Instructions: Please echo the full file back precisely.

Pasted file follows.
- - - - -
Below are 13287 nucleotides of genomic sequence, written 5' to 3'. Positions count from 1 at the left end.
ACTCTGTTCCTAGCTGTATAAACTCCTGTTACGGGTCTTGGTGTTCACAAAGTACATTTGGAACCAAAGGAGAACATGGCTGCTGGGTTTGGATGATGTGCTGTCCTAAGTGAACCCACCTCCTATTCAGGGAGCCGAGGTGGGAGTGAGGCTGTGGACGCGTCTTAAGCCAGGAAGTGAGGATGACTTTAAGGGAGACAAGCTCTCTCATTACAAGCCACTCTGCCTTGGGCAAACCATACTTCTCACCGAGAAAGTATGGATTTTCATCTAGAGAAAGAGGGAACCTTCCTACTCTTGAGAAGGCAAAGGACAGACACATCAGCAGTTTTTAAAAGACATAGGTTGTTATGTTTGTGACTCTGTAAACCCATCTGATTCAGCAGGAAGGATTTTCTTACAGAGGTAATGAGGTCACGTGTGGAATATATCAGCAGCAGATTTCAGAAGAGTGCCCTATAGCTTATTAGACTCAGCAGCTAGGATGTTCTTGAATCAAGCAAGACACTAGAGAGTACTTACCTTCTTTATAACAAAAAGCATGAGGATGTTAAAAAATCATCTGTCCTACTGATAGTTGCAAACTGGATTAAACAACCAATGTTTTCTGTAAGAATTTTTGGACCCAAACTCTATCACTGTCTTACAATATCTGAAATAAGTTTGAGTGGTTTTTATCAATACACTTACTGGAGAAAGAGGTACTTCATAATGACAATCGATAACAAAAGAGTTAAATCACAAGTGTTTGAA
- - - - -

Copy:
Below are 13287 nucleotides of genomic sequence, written 5' to 3'. Positions count from 1 at the left end.
ACTCTGTTCCTAGCTGTATAAACTCCTGTTACGGGTCTTGGTGTTCACAAAGTACATTTGGAACCAAAGGAGAACATGGCTGCTGGGTTTGGATGATGTGCTGTCCTAAGTGAACCCACCTCCTATTCAGGGAGCCGAGGTGGGAGTGAGGCTGTGGACGCGTCTTAAGCCAGGAAGTGAGGATGACTTTAAGGGAGACAAGCTCTCTCATTACAAGCCACTCTGCCTTGGGCAAACCATACTTCTCACCGAGAAAGTATGGATTTTCATCTAGAGAAAGAGGGAACCTTCCTACTCTTGAGAAGGCAAAGGACAGACACATCAGCAGTTTTTAAAAGACATAGGTTGTTATGTTTGTGACTCTGTAAACCCATCTGATTCAGCAGGAAGGATTTTCTTACAGAGGTAATGAGGTCACGTGTGGAATATATCAGCAGCAGATTTCAGAAGAGTGCCCTATAGCTTATTAGACTCAGCAGCTAGGATGTTCTTGAATCAAGCAAGACACTAGAGAGTACTTACCTTCTTTATAACAAAAAGCATGAGGATGTTAAAAAATCATCTGTCCTACTGATAGTTGCAAACTGGATTAAACAACCAATGTTTTCTGTAAGAATTTTTGGACCCAAACTCTATCACTGTCTTACAATATCTGAAATAAGTTTGAGTGGTTTTTATCAATACACTTACTGGAGAAAGAGGTACTTCATAATGACAATCGATAACAAAAGAGTTAAATCACAAGTGTTTGAA